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I just reindexed a node that was already synced (in order to enable txindex); it took around 9 hours. It's on a pretty good system: 16G RAM, i7 with 4 physical cores. Storage is a weak point, with LUKS on software RAID0 on spinning disks. dbcache is at the default 100M, though I'm running 0.11 so I gather this ends up smaller than the previous default due to more accurate accounting. By extrapolation from testing a subset, a sequential read of the full ~38G of blk files should take ~4 minutes.

I understand reindex includes rebuilding the chainstate db, so I'm guessing that's the bottleneck. Questions: 1) reindex doesn't also re-validate blocks, does it? 2) Any experience with speeding this up -- perhaps putting chainstate on a tmpfs and copying to permanent storage once complete?

Followup: by increasing dbcache as suggested, and adding a recent custom checkpoint to the code, I got another reindex done in about 3 hours.

  • I like the "custom checkpoint" idea. It suggests that a feature could be added to allow any user to make one from the GUI, so, for example, if you want your client to keep running but you know you're doing something that might crash your machine, you could checkpoint right here and vastly speed up your recovery - or "replace last checkpoint with current state". Have you made such a suggestion anywhere? – Dave Scotese Jan 6 '17 at 20:30
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reindex doesn't also re-validate blocks, does it?

It does, but signature verification (the slowest bit) is skipped on most of the early blockchain. The command attempts to sync with the network by reusing as many blocks as possible that are already written to the disk, which may very well include damaged or partially written ones.

Any experience with speeding this up

Increasing the dbcache will speed up reindexing, putting it at 2G (dbcache=2048) would not be an unreasonable choice given you have the memory. This is about all you can do, until it gets to the point where you are validating signatures a reindex is heavily single threaded.

  • How is it determined which signatures are verified -- after the last checkpoint? Is there a technical reason this is necessary, as opposed to, say, just verifying block hashes and PoW until the last couple dozen/hundred? – jwelsh Jul 5 '15 at 20:20
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    All signatures after the last checkpoint. Optimally all signatures would always be verified but the sync time would just be extreme, not doing it at all would risk decentralization. It's a crutch for the fact that ECDSA is slow and there's a lot of transactions in the Bitcoin blockchain to verify. – Anonymous Jul 5 '15 at 20:32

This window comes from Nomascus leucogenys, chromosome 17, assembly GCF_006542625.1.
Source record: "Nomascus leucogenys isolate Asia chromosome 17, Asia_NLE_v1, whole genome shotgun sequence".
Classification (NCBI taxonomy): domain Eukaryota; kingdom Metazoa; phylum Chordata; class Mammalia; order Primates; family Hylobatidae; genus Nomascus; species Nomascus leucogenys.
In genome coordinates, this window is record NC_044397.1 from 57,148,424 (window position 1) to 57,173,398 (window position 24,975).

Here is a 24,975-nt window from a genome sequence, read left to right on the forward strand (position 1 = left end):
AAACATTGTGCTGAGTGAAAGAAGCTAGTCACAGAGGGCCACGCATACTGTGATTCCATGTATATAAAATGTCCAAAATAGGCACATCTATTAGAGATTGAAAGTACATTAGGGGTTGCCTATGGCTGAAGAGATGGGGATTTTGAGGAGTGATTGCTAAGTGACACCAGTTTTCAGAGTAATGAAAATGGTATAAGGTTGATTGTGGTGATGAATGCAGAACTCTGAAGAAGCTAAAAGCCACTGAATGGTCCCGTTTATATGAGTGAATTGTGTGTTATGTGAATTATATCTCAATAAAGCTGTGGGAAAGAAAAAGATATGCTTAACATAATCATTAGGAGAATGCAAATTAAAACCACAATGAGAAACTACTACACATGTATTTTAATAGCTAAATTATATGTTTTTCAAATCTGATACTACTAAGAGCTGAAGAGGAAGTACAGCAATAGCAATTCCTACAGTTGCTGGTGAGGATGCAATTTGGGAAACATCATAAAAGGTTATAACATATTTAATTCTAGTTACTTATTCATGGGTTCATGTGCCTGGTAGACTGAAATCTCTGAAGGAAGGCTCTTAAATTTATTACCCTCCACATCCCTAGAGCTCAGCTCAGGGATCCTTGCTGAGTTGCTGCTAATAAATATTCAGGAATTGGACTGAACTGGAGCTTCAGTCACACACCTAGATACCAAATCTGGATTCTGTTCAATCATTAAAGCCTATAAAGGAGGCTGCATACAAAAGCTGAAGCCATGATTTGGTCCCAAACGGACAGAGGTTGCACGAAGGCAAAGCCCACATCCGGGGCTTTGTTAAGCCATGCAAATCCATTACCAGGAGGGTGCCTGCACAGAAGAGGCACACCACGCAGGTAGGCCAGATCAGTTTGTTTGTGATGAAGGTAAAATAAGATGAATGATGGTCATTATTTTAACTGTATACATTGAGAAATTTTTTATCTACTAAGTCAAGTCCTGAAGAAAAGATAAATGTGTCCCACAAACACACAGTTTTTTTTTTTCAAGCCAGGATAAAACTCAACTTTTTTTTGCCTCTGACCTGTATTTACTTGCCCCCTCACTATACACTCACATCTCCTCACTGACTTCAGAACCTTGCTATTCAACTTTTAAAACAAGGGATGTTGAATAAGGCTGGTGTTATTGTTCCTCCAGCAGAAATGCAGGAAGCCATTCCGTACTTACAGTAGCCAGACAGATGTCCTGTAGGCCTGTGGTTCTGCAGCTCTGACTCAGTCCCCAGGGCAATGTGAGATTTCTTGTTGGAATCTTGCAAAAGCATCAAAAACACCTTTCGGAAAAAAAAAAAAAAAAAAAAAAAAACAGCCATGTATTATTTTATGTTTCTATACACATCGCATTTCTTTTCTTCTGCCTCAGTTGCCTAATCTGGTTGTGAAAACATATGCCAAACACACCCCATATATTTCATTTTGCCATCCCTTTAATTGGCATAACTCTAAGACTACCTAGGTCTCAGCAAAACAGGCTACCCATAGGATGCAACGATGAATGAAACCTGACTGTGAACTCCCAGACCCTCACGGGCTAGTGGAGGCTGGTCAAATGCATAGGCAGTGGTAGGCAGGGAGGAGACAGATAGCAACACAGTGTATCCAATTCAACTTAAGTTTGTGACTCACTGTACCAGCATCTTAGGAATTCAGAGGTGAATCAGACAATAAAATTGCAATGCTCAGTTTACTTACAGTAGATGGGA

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    Put more simply: reindez does exactly the same as redownloading the chain from scratch, except it reuses the blocks on disk you already have. – Pieter Wuille Jul 5 '15 at 22:45
  • Ahh... and that explains why the first 295k blocks go so much faster, in both initial sync and reindex. – jwelsh Jul 6 '15 at 2:00
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    @fossilet Sure it does. Read the answer above. – Pieter Wuille Jun 5 '16 at 7:16
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The behavior I noticed from a reindex on my node was that it ended up reloading the entire blockchain from the Internet. This is consistent with what the Bitcoin Meister Pieter Wuille indicated. Will have to remember the dbcache trick...

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I know this is an older question, but I've found it now, so I think it can be good for others who will find this thread.

You should download the latest version of bitcoin QT (0.15.1 as of writing this) which has some performance tweaks and it reindex on disk about 10 times faster than the 0.12 which i had before.

saying that, you could also download blockchain from torrents. Here is the official link to torrent https://bitcoin.org/bin/block-chain/

After downloading it, you should call

bitcoin-qt.exe -datadir=<path to Bitcoin dir> -rescan

And the speed will come to you. ;)

  • 1
    Downloading through torrents is actually not faster than letting bitcoin-qt do the downloading. Used to be several years ago, but these days bitcoin itself does a better job than bittorrent and can then do validation in parallel to the downloading. The link you provided points to a 2014 torrent file. That shows how outdated this trick is. – Jannes Jan 13 '18 at 13:44

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